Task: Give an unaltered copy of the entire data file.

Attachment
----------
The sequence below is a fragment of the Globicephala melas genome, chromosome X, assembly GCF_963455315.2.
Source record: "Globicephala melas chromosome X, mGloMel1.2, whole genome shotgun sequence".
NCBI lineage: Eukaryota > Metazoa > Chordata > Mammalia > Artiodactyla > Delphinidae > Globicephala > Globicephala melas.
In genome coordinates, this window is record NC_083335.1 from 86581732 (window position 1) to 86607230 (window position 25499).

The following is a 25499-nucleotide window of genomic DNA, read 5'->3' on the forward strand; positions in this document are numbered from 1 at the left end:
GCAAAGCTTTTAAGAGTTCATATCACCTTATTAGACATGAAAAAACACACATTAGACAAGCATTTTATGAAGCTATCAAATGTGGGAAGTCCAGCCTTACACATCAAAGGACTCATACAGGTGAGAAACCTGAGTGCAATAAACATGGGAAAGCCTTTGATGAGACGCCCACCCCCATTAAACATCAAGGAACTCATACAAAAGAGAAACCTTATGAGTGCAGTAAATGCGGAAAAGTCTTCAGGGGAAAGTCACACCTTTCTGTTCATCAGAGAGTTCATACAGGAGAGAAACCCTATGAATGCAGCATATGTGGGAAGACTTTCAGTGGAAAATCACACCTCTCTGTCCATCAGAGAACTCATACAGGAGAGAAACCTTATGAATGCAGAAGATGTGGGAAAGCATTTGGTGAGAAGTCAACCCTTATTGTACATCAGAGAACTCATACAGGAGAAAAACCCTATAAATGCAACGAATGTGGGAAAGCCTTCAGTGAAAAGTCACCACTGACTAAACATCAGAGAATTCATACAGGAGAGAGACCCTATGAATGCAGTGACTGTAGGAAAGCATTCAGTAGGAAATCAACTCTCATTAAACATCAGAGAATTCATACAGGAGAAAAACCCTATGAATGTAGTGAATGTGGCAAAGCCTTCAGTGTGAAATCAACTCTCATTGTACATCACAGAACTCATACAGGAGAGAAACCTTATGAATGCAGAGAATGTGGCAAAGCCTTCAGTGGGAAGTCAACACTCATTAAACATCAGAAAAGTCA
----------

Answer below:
The sequence below is a fragment of the Globicephala melas genome, chromosome X, assembly GCF_963455315.2.
Source record: "Globicephala melas chromosome X, mGloMel1.2, whole genome shotgun sequence".
NCBI lineage: Eukaryota > Metazoa > Chordata > Mammalia > Artiodactyla > Delphinidae > Globicephala > Globicephala melas.
In genome coordinates, this window is record NC_083335.1 from 86581732 (window position 1) to 86607230 (window position 25499).

The following is a 25499-nucleotide window of genomic DNA, read 5'->3' on the forward strand; positions in this document are numbered from 1 at the left end:
GCAAAGCTTTTAAGAGTTCATATCACCTTATTAGACATGAAAAAACACACATTAGACAAGCATTTTATGAAGCTATCAAATGTGGGAAGTCCAGCCTTACACATCAAAGGACTCATACAGGTGAGAAACCTGAGTGCAATAAACATGGGAAAGCCTTTGATGAGACGCCCACCCCCATTAAACATCAAGGAACTCATACAAAAGAGAAACCTTATGAGTGCAGTAAATGCGGAAAAGTCTTCAGGGGAAAGTCACACCTTTCTGTTCATCAGAGAGTTCATACAGGAGAGAAACCCTATGAATGCAGCATATGTGGGAAGACTTTCAGTGGAAAATCACACCTCTCTGTCCATCAGAGAACTCATACAGGAGAGAAACCTTATGAATGCAGAAGATGTGGGAAAGCATTTGGTGAGAAGTCAACCCTTATTGTACATCAGAGAACTCATACAGGAGAAAAACCCTATAAATGCAACGAATGTGGGAAAGCCTTCAGTGAAAAGTCACCACTGACTAAACATCAGAGAATTCATACAGGAGAGAGACCCTATGAATGCAGTGACTGTAGGAAAGCATTCAGTAGGAAATCAACTCTCATTAAACATCAGAGAATTCATACAGGAGAAAAACCCTATGAATGTAGTGAATGTGGCAAAGCCTTCAGTGTGAAATCAACTCTCATTGTACATCACAGAACTCATACAGGAGAGAAACCTTATGAATGCAGAGAATGTGGCAAAGCCTTCAGTGGGAAGTCAACACTCATTAAACATCAGAAAAGTCA